Friday, January 28, 2011

Cruise to Cozumel Day 1

Brent & Michael at the
cruise terminal in Galveston
Yesterday we boarded the Carnival Ecstasy for our annual cruise to Cozumel.  The Ranchers have been suffering mightily all week for the day to arrive, and left the Ranch in the bus, and on time, ready for the four-hour trip to Galveston.

I rode with Genie, our board president, who picked me up in Austin and we arrived about an hour later than our crew.  Genie dropped me off in front of the cruise terminal to go park while I dealt with our luggage.  I thought our crew was probably already inside the terminal standing in various lines but suddenly I heard an ecstatic, "Look, there's Judy!" and saw a mob running toward me.

Mark, Sterling, Kyle and Kelly rushed up and threw their arms around me, nearly knocking me to the sidewalk.  Bystanders might have thought I was their grandmother who had been held as a prisoner in Siberia for the past ten years, instead of having been with them at the Ranch less than 24 hours before!  (This happens when they spy me shopping in Wal-Mart also.)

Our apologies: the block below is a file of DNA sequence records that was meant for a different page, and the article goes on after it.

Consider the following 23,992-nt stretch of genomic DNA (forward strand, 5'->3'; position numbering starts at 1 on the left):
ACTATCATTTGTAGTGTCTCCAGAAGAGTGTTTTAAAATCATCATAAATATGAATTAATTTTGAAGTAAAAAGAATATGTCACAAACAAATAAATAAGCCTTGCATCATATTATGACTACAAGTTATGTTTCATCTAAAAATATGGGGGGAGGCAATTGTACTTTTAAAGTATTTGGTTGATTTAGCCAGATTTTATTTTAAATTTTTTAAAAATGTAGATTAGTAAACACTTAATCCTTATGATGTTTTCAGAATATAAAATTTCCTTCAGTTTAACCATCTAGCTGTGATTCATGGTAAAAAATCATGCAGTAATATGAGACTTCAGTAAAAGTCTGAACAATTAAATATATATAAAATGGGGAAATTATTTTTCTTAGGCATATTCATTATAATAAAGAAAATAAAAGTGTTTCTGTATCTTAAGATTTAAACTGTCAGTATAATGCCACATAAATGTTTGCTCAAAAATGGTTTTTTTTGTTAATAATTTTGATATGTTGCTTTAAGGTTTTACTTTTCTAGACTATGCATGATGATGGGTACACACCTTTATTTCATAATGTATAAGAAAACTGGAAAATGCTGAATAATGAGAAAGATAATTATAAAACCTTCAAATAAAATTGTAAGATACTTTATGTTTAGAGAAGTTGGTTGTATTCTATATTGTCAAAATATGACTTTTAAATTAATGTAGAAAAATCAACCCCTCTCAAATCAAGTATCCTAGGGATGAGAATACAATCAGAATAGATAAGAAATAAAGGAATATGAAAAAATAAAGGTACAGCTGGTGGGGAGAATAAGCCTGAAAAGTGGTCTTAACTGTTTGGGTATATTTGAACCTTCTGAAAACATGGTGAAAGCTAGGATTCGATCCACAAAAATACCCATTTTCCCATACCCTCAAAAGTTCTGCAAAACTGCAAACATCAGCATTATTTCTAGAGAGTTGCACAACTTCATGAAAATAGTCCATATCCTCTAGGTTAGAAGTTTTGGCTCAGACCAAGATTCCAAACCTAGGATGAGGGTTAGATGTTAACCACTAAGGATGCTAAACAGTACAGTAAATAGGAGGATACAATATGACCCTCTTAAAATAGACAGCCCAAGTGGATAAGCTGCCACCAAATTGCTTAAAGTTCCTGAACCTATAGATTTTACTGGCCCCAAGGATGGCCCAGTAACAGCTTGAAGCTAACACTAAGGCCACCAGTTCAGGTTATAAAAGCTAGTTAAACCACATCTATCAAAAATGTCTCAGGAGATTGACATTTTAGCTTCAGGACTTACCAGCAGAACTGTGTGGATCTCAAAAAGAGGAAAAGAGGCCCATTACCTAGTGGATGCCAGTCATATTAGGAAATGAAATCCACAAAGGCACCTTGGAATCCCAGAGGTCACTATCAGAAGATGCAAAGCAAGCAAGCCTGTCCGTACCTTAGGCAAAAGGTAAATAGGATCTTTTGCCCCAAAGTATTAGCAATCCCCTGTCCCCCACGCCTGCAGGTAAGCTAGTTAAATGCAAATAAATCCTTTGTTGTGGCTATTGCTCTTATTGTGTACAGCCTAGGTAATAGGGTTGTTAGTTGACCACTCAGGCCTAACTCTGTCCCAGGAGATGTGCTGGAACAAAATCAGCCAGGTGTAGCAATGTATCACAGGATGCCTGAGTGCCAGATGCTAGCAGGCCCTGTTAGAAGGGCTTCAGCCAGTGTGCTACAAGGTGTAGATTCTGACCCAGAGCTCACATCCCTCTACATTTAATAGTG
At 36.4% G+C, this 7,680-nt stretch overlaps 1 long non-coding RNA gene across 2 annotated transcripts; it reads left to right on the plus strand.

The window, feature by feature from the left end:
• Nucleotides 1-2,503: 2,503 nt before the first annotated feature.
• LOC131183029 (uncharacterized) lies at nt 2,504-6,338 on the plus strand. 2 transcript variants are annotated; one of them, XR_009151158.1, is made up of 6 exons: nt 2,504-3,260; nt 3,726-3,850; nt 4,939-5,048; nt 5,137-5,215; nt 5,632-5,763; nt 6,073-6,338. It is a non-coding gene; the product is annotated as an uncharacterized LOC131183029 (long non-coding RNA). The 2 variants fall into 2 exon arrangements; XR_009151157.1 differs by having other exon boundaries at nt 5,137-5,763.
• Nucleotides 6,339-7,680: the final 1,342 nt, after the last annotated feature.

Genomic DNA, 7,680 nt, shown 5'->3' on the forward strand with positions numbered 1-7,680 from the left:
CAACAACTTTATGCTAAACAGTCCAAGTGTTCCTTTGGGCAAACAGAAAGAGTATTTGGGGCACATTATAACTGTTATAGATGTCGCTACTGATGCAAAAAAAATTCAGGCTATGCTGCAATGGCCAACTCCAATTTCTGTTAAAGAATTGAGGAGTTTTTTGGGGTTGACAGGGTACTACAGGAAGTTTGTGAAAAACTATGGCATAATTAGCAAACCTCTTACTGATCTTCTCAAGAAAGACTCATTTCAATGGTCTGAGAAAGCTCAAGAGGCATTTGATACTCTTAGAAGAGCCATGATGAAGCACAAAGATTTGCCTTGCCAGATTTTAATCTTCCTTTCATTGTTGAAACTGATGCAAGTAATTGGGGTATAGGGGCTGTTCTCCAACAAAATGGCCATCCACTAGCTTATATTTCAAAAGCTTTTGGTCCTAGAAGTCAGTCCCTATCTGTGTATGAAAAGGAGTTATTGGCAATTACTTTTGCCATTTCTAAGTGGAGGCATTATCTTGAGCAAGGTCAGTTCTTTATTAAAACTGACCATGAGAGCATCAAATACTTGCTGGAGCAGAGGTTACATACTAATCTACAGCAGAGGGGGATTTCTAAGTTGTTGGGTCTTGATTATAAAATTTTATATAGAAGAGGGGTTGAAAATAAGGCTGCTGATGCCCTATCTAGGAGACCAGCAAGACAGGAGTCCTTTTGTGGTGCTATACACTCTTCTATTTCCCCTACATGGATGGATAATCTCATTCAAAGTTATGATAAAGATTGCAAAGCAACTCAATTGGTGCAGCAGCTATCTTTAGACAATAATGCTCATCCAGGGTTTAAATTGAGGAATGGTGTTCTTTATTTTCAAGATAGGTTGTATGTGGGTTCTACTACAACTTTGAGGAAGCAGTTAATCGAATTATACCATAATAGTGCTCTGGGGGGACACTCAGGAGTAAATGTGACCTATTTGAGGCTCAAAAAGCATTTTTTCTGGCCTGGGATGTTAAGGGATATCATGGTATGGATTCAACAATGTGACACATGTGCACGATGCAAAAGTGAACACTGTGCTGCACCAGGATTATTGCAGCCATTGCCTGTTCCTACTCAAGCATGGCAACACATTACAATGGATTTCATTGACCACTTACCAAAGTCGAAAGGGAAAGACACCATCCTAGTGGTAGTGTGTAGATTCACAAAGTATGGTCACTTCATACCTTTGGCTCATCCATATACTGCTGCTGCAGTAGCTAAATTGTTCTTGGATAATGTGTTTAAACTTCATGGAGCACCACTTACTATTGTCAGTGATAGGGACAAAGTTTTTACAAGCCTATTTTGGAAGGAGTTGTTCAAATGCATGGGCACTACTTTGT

Our group consists of 66 souls this year--Ranchers, staff, families, friends of families.  It's a great rollicking bunch.

Once inside the terminal, we stood for the next hour in snaking lines that doubled back and forth, and the Ranchers made great sport of seeing one another, then not, then seeing one another again.  While watching other people shuffle along, seemingly just enduring this part of the journey, I marveled at how much fun we were already having. 

It really is all a matter of attitude.

Finally we made it onto the ship, and lunch on the Lido deck was tops on everyone's agenda.  It was almost two and we were famished.  Despite gentle reminders that we were to eat again in just a few hours, the Ranchers fell upon the pizza counter with undisguised glee and very little restraint.

The seas are calm, the skies are clear, and it grows warmer by the mile.  Tomorrow we'll hit the beach in Cozumel, and I'll tell you all about that.